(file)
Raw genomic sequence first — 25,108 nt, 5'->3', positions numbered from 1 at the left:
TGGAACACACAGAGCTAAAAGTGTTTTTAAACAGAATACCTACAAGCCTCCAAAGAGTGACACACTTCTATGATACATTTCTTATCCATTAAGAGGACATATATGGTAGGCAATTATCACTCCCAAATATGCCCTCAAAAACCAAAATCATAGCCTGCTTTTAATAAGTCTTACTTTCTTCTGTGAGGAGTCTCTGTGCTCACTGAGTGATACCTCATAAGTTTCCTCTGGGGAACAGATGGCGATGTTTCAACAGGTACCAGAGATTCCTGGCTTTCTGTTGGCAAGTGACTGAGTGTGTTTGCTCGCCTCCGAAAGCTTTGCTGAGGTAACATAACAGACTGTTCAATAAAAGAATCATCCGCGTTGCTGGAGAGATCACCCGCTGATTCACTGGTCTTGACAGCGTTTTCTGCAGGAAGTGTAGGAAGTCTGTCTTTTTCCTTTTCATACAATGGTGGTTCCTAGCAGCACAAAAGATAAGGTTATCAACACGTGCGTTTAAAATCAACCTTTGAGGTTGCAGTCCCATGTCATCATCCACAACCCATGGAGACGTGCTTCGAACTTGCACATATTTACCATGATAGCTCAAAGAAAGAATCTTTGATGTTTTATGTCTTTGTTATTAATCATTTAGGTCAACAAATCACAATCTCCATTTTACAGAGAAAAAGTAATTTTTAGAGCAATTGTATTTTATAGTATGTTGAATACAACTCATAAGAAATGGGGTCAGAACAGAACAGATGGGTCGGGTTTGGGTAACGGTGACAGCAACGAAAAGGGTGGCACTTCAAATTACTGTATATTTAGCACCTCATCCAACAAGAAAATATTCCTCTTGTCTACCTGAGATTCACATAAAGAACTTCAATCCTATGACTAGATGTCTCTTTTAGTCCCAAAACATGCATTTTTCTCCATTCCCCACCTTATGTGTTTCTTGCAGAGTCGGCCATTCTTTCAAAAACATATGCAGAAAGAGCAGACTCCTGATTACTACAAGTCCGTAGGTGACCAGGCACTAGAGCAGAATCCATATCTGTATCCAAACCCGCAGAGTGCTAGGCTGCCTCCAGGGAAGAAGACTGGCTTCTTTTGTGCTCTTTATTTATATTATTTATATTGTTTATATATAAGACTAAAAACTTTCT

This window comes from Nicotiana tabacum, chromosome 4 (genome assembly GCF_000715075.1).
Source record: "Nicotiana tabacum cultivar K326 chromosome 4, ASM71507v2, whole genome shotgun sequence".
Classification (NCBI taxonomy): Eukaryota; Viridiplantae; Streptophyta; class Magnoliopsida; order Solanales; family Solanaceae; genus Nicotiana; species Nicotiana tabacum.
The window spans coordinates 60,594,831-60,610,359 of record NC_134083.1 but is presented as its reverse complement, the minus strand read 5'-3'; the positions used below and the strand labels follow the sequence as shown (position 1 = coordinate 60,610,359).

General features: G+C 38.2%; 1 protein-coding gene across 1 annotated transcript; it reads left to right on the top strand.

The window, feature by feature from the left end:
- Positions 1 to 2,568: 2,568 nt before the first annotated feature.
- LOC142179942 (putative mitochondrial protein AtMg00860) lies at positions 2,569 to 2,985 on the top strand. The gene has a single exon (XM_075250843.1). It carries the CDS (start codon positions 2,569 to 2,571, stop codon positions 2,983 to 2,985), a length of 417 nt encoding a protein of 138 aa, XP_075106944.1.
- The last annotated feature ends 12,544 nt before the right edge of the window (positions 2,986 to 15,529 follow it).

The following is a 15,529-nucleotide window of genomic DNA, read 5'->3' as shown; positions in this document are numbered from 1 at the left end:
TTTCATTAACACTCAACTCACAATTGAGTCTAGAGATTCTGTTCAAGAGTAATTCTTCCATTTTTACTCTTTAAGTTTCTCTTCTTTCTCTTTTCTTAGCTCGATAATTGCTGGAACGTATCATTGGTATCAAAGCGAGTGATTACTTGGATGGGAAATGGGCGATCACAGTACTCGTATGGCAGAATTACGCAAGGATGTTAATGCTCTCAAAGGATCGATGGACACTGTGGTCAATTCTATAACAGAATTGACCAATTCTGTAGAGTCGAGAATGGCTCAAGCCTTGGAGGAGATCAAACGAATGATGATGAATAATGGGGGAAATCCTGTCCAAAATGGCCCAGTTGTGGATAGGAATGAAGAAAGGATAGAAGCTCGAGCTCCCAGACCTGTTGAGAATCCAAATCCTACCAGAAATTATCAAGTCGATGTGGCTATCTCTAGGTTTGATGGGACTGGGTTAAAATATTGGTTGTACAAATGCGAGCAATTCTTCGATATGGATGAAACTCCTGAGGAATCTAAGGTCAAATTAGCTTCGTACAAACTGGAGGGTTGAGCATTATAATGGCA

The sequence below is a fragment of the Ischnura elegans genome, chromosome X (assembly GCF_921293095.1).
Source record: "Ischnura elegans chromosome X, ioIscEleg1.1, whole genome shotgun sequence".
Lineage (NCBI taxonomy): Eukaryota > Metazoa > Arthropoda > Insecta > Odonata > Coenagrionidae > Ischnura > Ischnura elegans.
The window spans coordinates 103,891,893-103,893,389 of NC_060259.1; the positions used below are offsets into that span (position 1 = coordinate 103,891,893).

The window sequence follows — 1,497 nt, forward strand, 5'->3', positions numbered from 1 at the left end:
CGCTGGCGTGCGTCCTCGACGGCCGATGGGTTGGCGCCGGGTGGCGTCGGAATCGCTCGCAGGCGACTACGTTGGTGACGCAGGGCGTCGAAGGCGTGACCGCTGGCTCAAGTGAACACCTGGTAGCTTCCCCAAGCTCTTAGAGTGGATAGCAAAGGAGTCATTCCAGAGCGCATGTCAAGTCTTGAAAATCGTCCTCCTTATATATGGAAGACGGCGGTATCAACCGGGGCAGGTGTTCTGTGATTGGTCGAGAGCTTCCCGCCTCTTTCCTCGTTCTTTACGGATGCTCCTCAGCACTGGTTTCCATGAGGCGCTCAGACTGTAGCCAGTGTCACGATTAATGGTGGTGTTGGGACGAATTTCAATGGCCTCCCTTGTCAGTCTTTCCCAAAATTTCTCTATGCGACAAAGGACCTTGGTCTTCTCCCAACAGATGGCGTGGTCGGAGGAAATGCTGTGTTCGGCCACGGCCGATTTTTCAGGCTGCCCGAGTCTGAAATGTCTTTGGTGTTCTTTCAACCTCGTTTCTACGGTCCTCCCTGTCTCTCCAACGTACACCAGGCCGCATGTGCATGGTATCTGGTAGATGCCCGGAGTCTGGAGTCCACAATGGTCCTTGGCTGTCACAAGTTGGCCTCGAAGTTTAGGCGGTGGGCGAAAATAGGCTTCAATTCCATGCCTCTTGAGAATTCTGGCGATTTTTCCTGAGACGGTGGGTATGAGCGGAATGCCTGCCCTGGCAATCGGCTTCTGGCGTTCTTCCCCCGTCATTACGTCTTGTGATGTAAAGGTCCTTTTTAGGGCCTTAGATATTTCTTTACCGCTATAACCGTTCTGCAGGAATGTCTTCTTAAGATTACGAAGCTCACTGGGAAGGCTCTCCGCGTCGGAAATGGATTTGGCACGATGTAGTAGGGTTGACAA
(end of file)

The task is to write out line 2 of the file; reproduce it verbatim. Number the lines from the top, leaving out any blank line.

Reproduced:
TGGAACACACAGAGCTAAAAGTGTTTTTAAACAGAATACCTACAAGCCTCCAAAGAGTGACACACTTCTATGATACATTTCTTATCCATTAAGAGGACATATATGGTAGGCAATTATCACTCCCAAATATGCCCTCAAAAACCAAAATCATAGCCTGCTTTTAATAAGTCTTACTTTCTTCTGTGAGGAGTCTCTGTGCTCACTGAGTGATACCTCATAAGTTTCCTCTGGGGAACAGATGGCGATGTTTCAACAGGTACCAGAGATTCCTGGCTTTCTGTTGGCAAGTGACTGAGTGTGTTTGCTCGCCTCCGAAAGCTTTGCTGAGGTAACATAACAGACTGTTCAATAAAAGAATCATCCGCGTTGCTGGAGAGATCACCCGCTGATTCACTGGTCTTGACAGCGTTTTCTGCAGGAAGTGTAGGAAGTCTGTCTTTTTCCTTTTCATACAATGGTGGTTCCTAGCAGCACAAAAGATAAGGTTATCAACACGTGCGTTTAAAATCAACCTTTGAGGTTGCAGTCCCATGTCATCATCCACAACCCATGGAGACGTGCTTCGAACTTGCACATATTTACCATGATAGCTCAAAGAAAGAATCTTTGATGTTTTATGTCTTTGTTATTAATCATTTAGGTCAACAAATCACAATCTCCATTTTACAGAGAAAAAGTAATTTTTAGAGCAATTGTATTTTATAGTATGTTGAATACAACTCATAAGAAATGGGGTCAGAACAGAACAGATGGGTCGGGTTTGGGTAACGGTGACAGCAACGAAAAGGGTGGCACTTCAAATTACTGTATATTTAGCACCTCATCCAACAAGAAAATATTCCTCTTGTCTACCTGAGATTCACATAAAGAACTTCAATCCTATGACTAGATGTCTCTTTTAGTCCCAAAACATGCATTTTTCTCCATTCCCCACCTTATGTGTTTCTTGCAGAGTCGGCCATTCTTTCAAAAACATATGCAGAAAGAGCAGACTCCTGATTACTACAAGTCCGTAGGTGACCAGGCACTAGAGCAGAATCCATATCTGTATCCAAACCCGCAGAGTGCTAGGCTGCCTCCAGGGAAGAAGACTGGCTTCTTTTGTGCTCTTTATTTATATTATTTATATTGTTTATATATAAGACTAAAAACTTTCT